The Manchester United midfielder was withdrawn from the England party on Sunday night, shortly after making an impressively energetic contribution to his club's 2-0 victory at home to Leeds. Alex Ferguson, the United manager, said Ince was suffering from a 'mystery virus' - a condition which improved within minutes after a telephone conversion between Ferguson and Lawrie McMenemy, England's assistant manager.
McMenemy, who had witnessed Ince's dynamic performance on television, pointed out that he would be in the starting line-up against Spain, and said a medical examination by the England doctor would be required before he was allowed to drop out.
Ferguson put the phone down and, after informing Ince of the situation, hastily convened a second post-match press conference at Old Trafford to say that it was 'all change'. Ince would be going after all, to 'give it a go', there being a world of difference from travelling as a passenger and making your international debut.
Graham Taylor, who has fulminated against frivolous withdrawals in the past, sought to play down an embarrassing situation. He said: 'There was a discussion to start with, as to whether Ince would be coming, and we applied rule one, which is what most players are interested in, namely whether they are going to play or not.
'We had lost David Batty, injured, and were quite short in midfield, so it seemed right and proper to let Paul know that he would be playing if he came. There is no problem.'
Some of us queued to disagree. Had we really reached the stage where players had to be bribed with a starting place before they would answer their country's call? Ince had been too unwell to sit around, as a passenger, as Ferguson put it, but felt he was fit enough to play an international match against one of the strongest teams in Europe. Preposterous.
Should it be necessary to tell a player that he was playing to ensure that he turned up? Taylor's response was scarcely convincing. 'I don't know,' he said. 'As far as we were concerned, there was no problem.'
The manager's explanation went as follows: 'We had been told that there was a virus around Old Trafford, and at 11.30 on Sunday morning, having had notification that Tony Adams had lacerated his head, Lawrie phoned Alex.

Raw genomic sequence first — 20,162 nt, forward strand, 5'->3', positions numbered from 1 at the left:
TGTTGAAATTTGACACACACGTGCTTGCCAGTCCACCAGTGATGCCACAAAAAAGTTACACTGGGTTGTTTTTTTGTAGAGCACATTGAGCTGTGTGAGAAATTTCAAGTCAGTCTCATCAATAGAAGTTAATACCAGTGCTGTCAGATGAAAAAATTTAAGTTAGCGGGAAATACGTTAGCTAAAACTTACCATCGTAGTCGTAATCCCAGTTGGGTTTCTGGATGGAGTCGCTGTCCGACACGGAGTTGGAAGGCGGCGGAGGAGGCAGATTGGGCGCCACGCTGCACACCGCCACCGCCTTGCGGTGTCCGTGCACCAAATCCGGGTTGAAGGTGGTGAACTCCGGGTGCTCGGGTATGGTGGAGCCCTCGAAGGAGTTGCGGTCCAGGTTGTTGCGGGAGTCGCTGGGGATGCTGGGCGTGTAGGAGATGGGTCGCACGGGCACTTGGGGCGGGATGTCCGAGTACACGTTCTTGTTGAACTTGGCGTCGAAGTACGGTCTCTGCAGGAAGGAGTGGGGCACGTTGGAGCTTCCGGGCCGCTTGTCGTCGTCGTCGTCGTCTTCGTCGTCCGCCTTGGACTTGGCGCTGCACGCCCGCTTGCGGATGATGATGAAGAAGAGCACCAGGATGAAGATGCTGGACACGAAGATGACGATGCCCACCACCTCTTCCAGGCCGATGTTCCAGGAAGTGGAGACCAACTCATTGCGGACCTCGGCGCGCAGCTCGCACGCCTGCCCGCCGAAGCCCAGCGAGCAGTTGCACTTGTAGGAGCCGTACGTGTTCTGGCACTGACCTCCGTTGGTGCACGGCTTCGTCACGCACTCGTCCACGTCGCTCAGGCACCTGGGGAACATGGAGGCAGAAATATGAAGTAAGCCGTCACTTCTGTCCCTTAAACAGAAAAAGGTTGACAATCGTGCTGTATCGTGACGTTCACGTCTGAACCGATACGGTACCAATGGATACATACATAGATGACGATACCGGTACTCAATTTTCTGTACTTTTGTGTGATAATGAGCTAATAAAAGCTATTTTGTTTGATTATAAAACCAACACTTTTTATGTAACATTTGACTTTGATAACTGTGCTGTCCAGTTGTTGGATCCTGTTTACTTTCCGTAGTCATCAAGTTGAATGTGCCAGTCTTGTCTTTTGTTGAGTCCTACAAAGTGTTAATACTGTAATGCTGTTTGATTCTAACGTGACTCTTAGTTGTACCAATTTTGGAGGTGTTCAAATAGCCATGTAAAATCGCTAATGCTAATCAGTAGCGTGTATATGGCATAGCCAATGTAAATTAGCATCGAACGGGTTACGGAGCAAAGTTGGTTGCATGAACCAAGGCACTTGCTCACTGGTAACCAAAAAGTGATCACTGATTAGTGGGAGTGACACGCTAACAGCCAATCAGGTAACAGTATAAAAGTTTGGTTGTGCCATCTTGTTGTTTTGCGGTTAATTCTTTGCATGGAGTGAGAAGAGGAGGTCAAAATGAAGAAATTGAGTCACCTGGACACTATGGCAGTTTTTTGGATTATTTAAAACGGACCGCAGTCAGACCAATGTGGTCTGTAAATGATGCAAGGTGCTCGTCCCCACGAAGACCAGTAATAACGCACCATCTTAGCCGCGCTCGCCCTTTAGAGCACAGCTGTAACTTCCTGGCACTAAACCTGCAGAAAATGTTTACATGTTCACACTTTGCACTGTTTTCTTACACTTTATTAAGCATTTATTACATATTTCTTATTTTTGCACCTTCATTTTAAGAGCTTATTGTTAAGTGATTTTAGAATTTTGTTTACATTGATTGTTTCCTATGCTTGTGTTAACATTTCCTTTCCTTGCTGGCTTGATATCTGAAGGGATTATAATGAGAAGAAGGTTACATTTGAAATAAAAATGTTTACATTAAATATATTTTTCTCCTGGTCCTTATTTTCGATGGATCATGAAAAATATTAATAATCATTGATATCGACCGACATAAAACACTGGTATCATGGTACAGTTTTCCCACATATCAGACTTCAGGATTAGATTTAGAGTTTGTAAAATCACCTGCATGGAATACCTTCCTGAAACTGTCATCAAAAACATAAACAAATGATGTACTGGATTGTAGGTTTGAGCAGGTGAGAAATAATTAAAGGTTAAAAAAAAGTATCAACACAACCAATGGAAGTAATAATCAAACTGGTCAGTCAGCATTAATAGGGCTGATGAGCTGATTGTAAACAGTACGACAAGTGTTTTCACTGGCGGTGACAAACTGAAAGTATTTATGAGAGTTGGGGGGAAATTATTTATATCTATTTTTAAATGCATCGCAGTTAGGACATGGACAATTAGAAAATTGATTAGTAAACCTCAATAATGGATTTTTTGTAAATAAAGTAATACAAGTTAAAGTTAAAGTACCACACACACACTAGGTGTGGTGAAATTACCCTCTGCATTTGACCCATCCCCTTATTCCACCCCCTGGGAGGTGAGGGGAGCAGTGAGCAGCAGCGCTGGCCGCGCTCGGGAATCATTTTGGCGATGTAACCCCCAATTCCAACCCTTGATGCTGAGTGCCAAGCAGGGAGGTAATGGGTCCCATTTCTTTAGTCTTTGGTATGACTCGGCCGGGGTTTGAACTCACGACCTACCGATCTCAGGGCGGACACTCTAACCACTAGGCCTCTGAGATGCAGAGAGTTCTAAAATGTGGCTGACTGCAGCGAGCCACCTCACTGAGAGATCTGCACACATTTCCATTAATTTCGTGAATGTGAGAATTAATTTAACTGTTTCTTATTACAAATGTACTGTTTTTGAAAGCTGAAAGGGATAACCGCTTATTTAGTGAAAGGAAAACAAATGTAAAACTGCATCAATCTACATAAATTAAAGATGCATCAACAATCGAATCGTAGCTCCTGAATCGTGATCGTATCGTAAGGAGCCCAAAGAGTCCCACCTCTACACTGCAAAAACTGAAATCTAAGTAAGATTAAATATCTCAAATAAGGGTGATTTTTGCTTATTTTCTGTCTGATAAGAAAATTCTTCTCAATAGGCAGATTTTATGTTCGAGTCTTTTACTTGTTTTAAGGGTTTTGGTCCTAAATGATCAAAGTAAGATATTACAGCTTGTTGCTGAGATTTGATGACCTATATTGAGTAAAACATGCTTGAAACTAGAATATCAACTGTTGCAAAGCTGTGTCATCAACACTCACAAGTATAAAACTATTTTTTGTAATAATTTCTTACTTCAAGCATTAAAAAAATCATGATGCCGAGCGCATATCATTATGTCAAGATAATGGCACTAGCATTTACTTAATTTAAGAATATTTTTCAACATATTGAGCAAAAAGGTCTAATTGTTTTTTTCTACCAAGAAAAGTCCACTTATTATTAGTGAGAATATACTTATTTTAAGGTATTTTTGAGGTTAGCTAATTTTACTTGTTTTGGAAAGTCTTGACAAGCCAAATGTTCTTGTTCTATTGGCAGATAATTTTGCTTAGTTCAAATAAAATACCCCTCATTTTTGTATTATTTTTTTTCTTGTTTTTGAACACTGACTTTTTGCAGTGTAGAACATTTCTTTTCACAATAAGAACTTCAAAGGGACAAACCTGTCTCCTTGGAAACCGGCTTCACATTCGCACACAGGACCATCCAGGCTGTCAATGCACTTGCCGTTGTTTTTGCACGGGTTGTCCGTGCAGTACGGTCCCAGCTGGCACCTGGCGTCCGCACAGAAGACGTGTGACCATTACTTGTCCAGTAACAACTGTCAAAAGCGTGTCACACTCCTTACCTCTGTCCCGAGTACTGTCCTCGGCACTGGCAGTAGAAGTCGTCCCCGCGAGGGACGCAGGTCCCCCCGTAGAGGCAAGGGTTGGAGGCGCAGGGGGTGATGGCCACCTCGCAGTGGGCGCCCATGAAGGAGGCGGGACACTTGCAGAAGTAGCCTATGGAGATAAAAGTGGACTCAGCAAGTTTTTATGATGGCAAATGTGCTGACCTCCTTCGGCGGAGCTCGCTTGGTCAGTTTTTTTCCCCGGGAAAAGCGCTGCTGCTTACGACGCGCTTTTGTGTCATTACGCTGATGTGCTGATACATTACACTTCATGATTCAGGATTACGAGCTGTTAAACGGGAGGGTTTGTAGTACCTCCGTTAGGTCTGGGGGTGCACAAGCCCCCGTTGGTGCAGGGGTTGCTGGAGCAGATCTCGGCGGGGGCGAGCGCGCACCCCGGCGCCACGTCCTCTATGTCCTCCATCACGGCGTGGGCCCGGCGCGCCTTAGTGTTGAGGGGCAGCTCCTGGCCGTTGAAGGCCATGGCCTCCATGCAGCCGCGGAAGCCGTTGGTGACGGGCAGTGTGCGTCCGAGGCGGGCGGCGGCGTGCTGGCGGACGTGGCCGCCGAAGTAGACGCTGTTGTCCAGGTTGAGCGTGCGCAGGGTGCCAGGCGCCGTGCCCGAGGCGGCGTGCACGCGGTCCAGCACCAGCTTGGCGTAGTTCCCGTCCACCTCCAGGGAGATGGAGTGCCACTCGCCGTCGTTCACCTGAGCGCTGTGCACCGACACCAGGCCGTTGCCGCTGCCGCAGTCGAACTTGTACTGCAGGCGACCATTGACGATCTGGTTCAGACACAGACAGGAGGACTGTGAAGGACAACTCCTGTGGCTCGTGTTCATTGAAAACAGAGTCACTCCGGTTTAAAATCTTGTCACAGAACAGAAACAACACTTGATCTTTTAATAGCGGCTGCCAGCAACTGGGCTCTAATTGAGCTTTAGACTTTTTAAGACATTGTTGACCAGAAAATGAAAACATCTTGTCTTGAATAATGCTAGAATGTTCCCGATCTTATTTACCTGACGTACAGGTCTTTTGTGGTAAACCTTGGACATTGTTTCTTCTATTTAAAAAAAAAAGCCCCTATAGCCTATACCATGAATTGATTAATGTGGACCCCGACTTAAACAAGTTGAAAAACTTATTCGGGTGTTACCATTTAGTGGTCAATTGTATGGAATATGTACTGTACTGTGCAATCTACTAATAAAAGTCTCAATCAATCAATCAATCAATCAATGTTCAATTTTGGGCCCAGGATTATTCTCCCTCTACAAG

'He was told again that there was trouble with the virus, and although Alex was sure Gary Pallister would be OK to replace Adams, he asked us to check at 6.30, after the game. We did, and were informed that Pallister was coming.
'We then asked about Ince, and were told that he was out on his feet after having an exceptionally good game. We said: 'Look the situation is that Ince will play and we will phone you back in five minutes'. We phoned back, and both players were coming. That is the story from our point of view.'
Ince himself was 'keen to win my first cap', and said: 'It's not a case of not wanting to play for England.' No one had suggested that it was, but the word 'play' needs to be emphasised. He had not been too keen to travel, it seems, when he thought he was destined for the bench.
The proximity of Lourdes, just over the border, is perhaps just as well. Apart from the convalescent United pair, Gazza arrived late from Rome yesterday after missing a connection in Barcelona.
The thigh strain which has delayed his debut for Lazio prevented him from playing a full part in training, and he has been forbidden from doing anything other than stretching exercises here.
Needless to say, England could do with him, what was always going to be a difficult task complicated still further by the loss of six of Taylor's original nominees.
'It was a classic weekend for an England manager,' he said. 'You name your squad, then wait by the phone to have your team selected for you.'
Having promised him a place, was he confident that Ince would be fit enough to take it? A knowing smile. 'If he has got a virus complaint and plays the way he did yesterday, we will give him another dose of the same virus.'
A mysterious one, indeed.
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